U.S. Department of Housing and Urban Development and Grammy Award-winning singer and songwriter Cyndi Lauper are joining the effort to “Make Everyone Count,”a national campaign to support local one-night counts of homeless persons and families. Cyndi Lauper and the True Colors Fund’s Forty to None Project produced a national public service announcement to encourage viewers to contribute their time to gather needed data on the scale of homelessness throughout the U.S.
During the last 10 days in January, HUD asks more than 3,000 cities and counties to conduct “Point-in-Time” counts of homeless persons that reveal the number of persons in shelters and on the streets on a given night. Ultimately, these one-night counts provide local planners with data they need to understand the number and characteristics of persons who are homeless so they, in turn, can develop a thoughtful response to confront homelessness.
“We’re thrilled to have Cyndi join us in this national campaign to expand our understanding of homelessness and to accomplish that, we need people power,” said HUD Secretary Shaun Donovan. “You can’t solve a problem without understanding it. President Obama has set an ambitious goal to end homelessness as we know it and this effort is critical toward reaching this goal.”
Lauper, co-founder of the True Colors Fund, said, “The True Colors Fund is proud to work with HUD through our Forty to None Project to raise awareness about the important count of homeless people that occurs every January. Every day across America, people struggle to overcome homelessness and we as a society need to join together to ensure that we do all that we can to help them. The first step in being able to do that is to understand how many people are actually in need. I encourage everyone to get involved and be a part of this important effort so that we can make sure that everyone counts.”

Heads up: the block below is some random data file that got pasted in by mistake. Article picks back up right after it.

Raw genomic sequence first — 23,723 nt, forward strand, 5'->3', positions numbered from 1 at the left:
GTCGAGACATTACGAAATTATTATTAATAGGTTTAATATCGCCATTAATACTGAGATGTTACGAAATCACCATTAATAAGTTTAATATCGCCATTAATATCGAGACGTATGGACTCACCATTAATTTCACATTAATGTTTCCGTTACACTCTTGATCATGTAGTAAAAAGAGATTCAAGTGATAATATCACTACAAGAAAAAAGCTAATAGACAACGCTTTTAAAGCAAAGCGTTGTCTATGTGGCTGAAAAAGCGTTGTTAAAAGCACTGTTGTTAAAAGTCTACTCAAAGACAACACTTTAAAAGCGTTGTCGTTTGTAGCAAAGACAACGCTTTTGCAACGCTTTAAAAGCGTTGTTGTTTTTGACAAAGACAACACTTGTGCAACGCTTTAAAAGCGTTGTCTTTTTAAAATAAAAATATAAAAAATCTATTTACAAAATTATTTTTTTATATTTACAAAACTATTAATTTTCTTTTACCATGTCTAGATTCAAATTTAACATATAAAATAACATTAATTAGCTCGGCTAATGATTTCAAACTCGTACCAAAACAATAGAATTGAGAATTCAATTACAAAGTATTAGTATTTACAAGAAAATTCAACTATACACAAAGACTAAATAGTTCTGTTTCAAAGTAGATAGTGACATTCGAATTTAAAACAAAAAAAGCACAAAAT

This year, volunteers will collect more detailed information about their local homeless populations including more precise age data, the number of homeless children in families, and even the gender of homeless veterans. In an effort to better count and serve homeless youth, HUD changed its data collection requirements for 2013 to better identify homeless children and youth. Additionally, HUD is engaged with the U.S. Interagency Council on Homelessness, the Department of Health and Human Services, and the Department of Education in a special nine-city initiative called Youth Count! to evaluate best practices for counting homeless youth.
In the joint public service announcement, Lauper describes why the HUD’s Annual Point-in-Time count is a vital step towards better serving our homeless population and ultimately ending homelessness once and for all. Visit HUD’s website or www.fortytonone.org to learn more about how you can help. In addition, interested people can also participate in an ongoing Twitter conversation #EveryoneCounts.
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